Not interested in martyrdom
I recently started a new job at a medium-sized non-profit. Overall it was rewarding work, friendly co-workers, good pay and benefits. But I am increasingly aware of a “martyr culture” in which people regularly work well beyond their 40s, do not take the free time they are entitled to, work on vacations and other days off, and even work (remotely, at least ) while you are sick. The work we do is not life or death. This behavior appears to be the status quo. While I’ve never been told I’m expected to work extra hours on a regular basis while I’m sick, etc., that seems like an unspoken expectation and is modeled by top executives.
I am a hard worker who likes to go the extra mile when necessary, but I also attach great importance to a healthy work-life balance. I took my time and wasn’t told I couldn’t, but it was still uncomfortable as most people here don’t, and it was made clear to me how my absence would affect others. I’ve also held the line about not working on days off, with the same kind of message sent.
I’m not sure how to go about this; when I brought up the general topic of healthy balance with my colleagues and superiors, the response was usually along the lines of, Gosh, wouldn’t that be fun! Is there anything I can do besides maintaining my own boundaries?
The best thing you can do is maintain your reasonable and very healthy limits. Many companies have this unspoken culture of overtime, but overtime is rarely good work. It leaves people disillusioned and burned out. It doesn’t make you a better employee, not really. It’s a shame that your colleagues have adopted the idea that they have to sacrifice themselves for their jobs. You lead by example. I can imagine it must feel precarious to do something as normal as taking your own comp time.
Lubricate the wheels of meritocracy
I worked at NBCU and left the company 15 years ago under challenging circumstances. Recently I have seen several openings at NBCU that fit well with my experience and skills. I know someone in HR at NBCU and got in touch a few weeks ago to inquire about the position(s), as well as to see if it is worth my time and effort to apply for positions at the company as I may is on a NER (not suitable for re-hiring) list or a “thing” associated with my name.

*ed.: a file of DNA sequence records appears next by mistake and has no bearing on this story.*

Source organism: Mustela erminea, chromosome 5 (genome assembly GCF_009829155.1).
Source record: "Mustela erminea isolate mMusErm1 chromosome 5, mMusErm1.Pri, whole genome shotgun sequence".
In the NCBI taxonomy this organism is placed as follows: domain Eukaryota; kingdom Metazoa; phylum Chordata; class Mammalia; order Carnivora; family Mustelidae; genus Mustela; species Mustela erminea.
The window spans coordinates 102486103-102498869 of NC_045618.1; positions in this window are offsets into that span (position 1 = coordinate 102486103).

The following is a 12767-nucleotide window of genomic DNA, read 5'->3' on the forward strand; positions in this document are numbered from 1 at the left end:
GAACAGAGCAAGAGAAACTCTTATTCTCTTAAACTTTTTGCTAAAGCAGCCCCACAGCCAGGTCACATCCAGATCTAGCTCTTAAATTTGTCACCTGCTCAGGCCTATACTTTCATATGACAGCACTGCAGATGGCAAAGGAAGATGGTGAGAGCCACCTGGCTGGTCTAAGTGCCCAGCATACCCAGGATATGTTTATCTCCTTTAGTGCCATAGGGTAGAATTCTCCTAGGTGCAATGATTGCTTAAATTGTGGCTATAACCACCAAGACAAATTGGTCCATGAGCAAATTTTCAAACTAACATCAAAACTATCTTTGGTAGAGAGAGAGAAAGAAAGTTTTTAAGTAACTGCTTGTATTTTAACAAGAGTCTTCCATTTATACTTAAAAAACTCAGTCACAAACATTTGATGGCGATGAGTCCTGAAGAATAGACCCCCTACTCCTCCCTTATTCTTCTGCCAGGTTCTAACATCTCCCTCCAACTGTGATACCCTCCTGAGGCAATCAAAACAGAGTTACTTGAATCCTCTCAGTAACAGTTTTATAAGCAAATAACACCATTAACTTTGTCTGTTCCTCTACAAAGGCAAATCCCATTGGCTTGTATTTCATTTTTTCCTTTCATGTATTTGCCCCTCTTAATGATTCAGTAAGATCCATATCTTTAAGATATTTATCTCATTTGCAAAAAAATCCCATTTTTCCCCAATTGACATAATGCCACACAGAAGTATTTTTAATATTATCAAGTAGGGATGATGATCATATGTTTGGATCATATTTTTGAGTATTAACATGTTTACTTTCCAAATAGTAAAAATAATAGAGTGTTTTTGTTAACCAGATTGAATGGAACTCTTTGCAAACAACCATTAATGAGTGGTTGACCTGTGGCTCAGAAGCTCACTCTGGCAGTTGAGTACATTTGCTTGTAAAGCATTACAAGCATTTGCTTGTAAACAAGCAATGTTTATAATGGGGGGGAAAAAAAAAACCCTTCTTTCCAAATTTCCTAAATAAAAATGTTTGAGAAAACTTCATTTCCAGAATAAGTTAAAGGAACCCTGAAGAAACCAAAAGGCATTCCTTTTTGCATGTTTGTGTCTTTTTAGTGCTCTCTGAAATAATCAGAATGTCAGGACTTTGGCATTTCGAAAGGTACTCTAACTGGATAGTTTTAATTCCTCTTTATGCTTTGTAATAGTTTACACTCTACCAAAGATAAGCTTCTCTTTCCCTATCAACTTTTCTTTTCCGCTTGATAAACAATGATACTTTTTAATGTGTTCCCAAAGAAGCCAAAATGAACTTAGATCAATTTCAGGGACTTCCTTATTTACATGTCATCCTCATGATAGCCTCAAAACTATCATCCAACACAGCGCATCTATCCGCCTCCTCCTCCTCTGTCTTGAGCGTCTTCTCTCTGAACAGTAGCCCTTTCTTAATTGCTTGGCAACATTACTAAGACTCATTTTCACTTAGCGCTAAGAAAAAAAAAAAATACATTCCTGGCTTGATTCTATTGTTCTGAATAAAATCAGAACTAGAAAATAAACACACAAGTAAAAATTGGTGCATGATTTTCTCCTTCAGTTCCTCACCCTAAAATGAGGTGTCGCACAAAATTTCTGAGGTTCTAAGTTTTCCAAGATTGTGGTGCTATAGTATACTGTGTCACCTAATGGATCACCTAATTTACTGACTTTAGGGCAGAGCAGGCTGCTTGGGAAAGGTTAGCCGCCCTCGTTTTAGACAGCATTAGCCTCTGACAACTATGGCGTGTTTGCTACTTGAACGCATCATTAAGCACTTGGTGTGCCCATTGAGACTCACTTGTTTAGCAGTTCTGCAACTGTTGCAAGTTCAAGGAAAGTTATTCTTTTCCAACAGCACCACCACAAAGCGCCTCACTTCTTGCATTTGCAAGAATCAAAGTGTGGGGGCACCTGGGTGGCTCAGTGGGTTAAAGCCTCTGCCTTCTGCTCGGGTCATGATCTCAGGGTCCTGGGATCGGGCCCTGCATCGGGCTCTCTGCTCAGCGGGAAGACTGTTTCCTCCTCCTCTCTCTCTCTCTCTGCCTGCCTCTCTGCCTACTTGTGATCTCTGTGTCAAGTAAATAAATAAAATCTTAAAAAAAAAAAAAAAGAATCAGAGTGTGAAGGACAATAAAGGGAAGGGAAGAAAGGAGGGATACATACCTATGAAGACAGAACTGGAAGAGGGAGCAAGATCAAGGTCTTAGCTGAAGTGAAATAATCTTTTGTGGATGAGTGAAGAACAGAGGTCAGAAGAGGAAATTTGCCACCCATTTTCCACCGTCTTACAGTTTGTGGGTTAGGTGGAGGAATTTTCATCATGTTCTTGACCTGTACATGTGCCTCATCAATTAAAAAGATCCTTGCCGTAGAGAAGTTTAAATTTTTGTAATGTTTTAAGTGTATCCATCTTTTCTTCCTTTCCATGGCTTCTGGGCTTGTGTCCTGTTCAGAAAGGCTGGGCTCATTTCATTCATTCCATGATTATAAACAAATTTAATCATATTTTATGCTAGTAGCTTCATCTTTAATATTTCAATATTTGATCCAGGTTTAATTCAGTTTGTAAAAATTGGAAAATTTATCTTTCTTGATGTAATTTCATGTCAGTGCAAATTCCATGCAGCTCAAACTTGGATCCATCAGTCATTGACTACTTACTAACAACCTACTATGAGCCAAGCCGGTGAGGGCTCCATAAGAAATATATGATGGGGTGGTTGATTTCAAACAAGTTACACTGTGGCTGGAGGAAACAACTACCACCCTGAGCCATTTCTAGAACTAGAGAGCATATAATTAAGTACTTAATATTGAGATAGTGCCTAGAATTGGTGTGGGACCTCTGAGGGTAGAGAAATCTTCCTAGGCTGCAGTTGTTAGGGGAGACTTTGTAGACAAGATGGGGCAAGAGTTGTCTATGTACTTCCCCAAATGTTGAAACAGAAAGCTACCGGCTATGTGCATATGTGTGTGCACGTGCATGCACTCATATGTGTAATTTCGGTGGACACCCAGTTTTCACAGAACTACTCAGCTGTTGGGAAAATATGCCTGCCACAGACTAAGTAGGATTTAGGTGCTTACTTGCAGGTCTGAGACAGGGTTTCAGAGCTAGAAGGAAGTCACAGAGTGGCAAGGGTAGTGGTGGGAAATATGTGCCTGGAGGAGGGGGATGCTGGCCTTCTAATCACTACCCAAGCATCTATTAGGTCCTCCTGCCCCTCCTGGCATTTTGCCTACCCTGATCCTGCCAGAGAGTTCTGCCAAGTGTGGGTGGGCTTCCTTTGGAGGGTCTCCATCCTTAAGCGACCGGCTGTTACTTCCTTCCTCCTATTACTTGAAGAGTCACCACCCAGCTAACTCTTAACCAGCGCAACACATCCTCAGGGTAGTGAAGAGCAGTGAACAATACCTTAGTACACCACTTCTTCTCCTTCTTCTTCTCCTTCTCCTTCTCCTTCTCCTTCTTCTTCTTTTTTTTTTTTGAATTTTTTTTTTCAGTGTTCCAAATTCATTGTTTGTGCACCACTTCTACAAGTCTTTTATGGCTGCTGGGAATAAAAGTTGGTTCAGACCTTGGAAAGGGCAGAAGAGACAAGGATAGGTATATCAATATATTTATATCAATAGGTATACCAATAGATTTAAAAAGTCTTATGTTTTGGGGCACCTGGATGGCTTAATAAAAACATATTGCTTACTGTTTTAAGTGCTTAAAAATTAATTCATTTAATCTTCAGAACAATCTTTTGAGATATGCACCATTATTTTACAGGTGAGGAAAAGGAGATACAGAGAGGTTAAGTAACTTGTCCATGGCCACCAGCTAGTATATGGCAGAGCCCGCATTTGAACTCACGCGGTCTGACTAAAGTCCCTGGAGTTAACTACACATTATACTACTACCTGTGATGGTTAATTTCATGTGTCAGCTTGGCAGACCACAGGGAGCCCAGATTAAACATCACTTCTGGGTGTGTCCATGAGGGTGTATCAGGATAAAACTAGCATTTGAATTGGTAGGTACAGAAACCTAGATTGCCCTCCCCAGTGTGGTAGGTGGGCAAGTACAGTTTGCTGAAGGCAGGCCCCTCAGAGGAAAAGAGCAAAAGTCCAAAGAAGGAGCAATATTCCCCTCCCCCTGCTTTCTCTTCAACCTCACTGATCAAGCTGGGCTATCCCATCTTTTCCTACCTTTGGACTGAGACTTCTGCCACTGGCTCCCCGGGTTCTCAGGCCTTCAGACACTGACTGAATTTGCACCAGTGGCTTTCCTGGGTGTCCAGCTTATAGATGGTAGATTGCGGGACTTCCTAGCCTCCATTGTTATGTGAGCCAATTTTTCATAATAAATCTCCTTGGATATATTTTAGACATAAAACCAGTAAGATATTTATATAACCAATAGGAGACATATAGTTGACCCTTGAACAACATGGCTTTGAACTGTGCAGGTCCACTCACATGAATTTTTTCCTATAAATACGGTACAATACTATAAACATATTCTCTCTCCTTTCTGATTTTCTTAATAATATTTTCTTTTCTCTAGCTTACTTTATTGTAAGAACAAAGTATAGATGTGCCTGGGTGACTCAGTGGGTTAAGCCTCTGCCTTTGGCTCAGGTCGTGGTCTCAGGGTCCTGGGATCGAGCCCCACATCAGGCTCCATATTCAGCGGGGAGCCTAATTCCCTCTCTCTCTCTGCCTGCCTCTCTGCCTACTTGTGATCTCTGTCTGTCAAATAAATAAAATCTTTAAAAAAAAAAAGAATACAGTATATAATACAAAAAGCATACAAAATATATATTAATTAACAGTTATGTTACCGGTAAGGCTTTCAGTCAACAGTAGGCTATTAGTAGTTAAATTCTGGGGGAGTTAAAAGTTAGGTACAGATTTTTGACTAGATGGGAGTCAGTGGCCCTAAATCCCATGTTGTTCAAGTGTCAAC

I haven’t heard back from my friend. This is not a close friend but we have socialized many times. I struggle not to call them because they don’t even give a perfunctory answer. Everyone knows that jobs are earned on merit, but having a person at the company sometimes gives that little bit of “push” or insight. I am disappointed in their lack of politeness. Am I wrong to really say something?
Mike, Los Angeles
Yes, you are not aware to say anything. As you yourself point out, this person is not a good friend. Socializing together a few times doesn’t mean they owe you anything. It’s not clear to me what you would call your friend for. Not replying to an email is not a social crime. And why go to extremes instead of simply sending a follow-up email? Most people drown in email and perform inbox triage every day. There could be any number of reasons why they haven’t responded yet.
If this is indeed a friend, give them the benefit of the doubt. They may feel uncomfortable or uneasy about your question. Maybe they want to achieve it. Either way, this person is not the obstacle that stands between you and a job with your previous employer. I understand your frustration, but there is a lot you need to think about and reconsider. I’m also curious as to why you think jobs are earned on merit. Since when?
Too many false promises
I work for a mid-sized sales company in the Midwest. My boss has told me several times that I am being promoted, but when the time comes, he says he tried, but the management was not on board. Now he tells me it’s in 60 days, then 16 weeks, then in a year. He also does this in front of others. I asked him not to tell me again, but he won’t. He seems to think it will cheer me up and make me feel important, but it does the opposite. He makes me feel like I’m stupid, and it feels cruel. Other than reporting him to HR, do you have any advice for what I can say to him?
If you’ve told your boss to stop and he hasn’t, I doubt there’s any other combination of words that gets through to him. In situations like this, repetition is key. Every time he dangles this promotion for you, remind him to stop. Remind him how long he’s been doing this. Tell him what you told me: That this behavior isn’t motivational, it’s deflating. Sometimes it’s just hearing the truth over and over that makes people really listen. Also look for a new job. You deserve better.